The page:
The NSW government is set to make property inspection reports more accessible in a move it hopes will save potential home buyers hundreds of dollars.

From July real estate agents will be required to disclose all the inspection reports taken out on a property they hope to sell.

The aim is to give more information to property market start-ups which try to reduce the cost of buying inspection reports.

"Building and pest inspection reports can cost anywhere from $200-$600 each, which represents a significant outlay for potential buyers," Minister for Innovation and Better Regulation Victor Dominello said.

Allowing start-ups and disrupters to offer more inspection reports will increase competition and reduce the price of the reports for potential buyers, he said.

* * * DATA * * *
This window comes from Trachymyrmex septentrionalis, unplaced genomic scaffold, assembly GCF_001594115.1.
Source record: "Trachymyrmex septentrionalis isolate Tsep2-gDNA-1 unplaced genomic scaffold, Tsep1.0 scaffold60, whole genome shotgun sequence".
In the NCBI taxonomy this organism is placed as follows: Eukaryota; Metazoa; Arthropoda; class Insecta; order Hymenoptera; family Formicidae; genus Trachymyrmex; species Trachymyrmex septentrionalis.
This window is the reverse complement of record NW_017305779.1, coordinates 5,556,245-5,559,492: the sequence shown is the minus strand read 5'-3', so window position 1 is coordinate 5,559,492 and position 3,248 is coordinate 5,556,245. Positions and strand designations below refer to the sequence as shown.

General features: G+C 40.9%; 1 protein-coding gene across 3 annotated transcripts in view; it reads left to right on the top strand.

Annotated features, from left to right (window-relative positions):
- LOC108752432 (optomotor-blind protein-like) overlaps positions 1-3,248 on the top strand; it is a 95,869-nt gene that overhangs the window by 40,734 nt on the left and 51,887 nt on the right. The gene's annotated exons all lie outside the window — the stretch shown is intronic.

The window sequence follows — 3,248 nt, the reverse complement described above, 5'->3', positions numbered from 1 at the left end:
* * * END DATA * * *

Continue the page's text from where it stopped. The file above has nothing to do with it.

Mr Dominello said the policy would be the first of its kind in Australia.

  • What a naive policy.

    Firstly most buyers who have an inspection carried out for them want their reports kept confidential, because they have paid good money for their reports. Legal implications will otherwise be the result.

    Secondly the real estate industry controlling the ownership of these reports sounds ludicrous legally… and those property inspectors who agree to have their reports (particularly if they are the only report shared with prospective buyers) raises a multitude of legal possibilities to do with ineptitude of the writer and the resulting misleading of the public, the possibility of collusion, the possibility of negligence plus the over-riding law of agency, to mention but a few of the many likely outcomes.